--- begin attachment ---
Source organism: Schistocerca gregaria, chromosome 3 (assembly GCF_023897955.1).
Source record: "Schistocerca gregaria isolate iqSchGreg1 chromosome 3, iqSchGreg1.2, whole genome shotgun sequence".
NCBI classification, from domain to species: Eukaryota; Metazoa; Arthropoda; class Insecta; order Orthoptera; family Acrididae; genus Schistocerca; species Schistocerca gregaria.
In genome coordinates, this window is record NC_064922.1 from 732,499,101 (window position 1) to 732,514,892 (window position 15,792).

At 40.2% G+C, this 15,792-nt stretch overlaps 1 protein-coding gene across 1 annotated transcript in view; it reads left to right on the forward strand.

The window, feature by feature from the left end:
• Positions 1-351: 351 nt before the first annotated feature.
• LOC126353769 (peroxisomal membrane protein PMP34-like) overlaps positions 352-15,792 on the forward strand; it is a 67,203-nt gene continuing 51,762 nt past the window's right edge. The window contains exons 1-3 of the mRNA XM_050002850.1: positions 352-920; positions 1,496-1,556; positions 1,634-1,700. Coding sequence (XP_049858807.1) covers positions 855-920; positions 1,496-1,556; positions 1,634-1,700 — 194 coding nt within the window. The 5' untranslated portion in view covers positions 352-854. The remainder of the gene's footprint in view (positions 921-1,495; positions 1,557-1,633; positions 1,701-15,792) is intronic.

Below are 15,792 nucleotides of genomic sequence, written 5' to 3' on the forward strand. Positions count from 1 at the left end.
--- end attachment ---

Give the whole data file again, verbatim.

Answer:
Source organism: Schistocerca gregaria, chromosome 3 (assembly GCF_023897955.1).
Source record: "Schistocerca gregaria isolate iqSchGreg1 chromosome 3, iqSchGreg1.2, whole genome shotgun sequence".
NCBI classification, from domain to species: Eukaryota; Metazoa; Arthropoda; class Insecta; order Orthoptera; family Acrididae; genus Schistocerca; species Schistocerca gregaria.
In genome coordinates, this window is record NC_064922.1 from 732,499,101 (window position 1) to 732,514,892 (window position 15,792).

At 40.2% G+C, this 15,792-nt stretch overlaps 1 protein-coding gene across 1 annotated transcript in view; it reads left to right on the forward strand.

The window, feature by feature from the left end:
• Positions 1-351: 351 nt before the first annotated feature.
• LOC126353769 (peroxisomal membrane protein PMP34-like) overlaps positions 352-15,792 on the forward strand; it is a 67,203-nt gene continuing 51,762 nt past the window's right edge. The window contains exons 1-3 of the mRNA XM_050002850.1: positions 352-920; positions 1,496-1,556; positions 1,634-1,700. Coding sequence (XP_049858807.1) covers positions 855-920; positions 1,496-1,556; positions 1,634-1,700 — 194 coding nt within the window. The 5' untranslated portion in view covers positions 352-854. The remainder of the gene's footprint in view (positions 921-1,495; positions 1,557-1,633; positions 1,701-15,792) is intronic.

Below are 15,792 nucleotides of genomic sequence, written 5' to 3' on the forward strand. Positions count from 1 at the left end.